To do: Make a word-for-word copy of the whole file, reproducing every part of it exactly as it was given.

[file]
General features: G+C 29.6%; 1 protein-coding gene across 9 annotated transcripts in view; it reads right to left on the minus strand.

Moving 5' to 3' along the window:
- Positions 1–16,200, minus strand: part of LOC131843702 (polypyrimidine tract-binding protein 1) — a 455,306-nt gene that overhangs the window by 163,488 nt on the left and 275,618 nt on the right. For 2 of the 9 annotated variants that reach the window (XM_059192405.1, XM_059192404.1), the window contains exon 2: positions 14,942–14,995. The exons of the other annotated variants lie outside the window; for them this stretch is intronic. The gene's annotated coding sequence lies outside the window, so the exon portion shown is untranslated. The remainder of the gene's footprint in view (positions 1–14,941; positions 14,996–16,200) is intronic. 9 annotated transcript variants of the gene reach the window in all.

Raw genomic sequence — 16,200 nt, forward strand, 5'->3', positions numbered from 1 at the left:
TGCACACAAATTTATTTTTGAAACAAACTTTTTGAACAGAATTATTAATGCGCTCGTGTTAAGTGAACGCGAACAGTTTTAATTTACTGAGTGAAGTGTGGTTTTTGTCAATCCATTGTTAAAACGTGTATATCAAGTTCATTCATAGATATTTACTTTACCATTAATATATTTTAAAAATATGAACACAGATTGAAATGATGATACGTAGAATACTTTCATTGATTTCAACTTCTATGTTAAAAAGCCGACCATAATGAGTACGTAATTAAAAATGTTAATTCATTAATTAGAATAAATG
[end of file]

General features: G+C 29.6%; 1 protein-coding gene across 9 annotated transcripts in view; it reads right to left on the minus strand.

Moving 5' to 3' along the window:
- Positions 1–16,200, minus strand: part of LOC131843702 (polypyrimidine tract-binding protein 1) — a 455,306-nt gene that overhangs the window by 163,488 nt on the left and 275,618 nt on the right. For 2 of the 9 annotated variants that reach the window (XM_059192405.1, XM_059192404.1), the window contains exon 2: positions 14,942–14,995. The exons of the other annotated variants lie outside the window; for them this stretch is intronic. The gene's annotated coding sequence lies outside the window, so the exon portion shown is untranslated. The remainder of the gene's footprint in view (positions 1–14,941; positions 14,996–16,200) is intronic. 9 annotated transcript variants of the gene reach the window in all.

Raw genomic sequence — 16,200 nt, forward strand, 5'->3', positions numbered from 1 at the left:
TGCACACAAATTTATTTTTGAAACAAACTTTTTGAACAGAATTATTAATGCGCTCGTGTTAAGTGAACGCGAACAGTTTTAATTTACTGAGTGAAGTGTGGTTTTTGTCAATCCATTGTTAAAACGTGTATATCAAGTTCATTCATAGATATTTACTTTACCATTAATATATTTTAAAAATATGAACACAGATTGAAATGATGATACGTAGAATACTTTCATTGATTTCAACTTCTATGTTAAAAAGCCGACCATAATGAGTACGTAATTAAAAATGTTAATTCATTAATTAGAATAAATG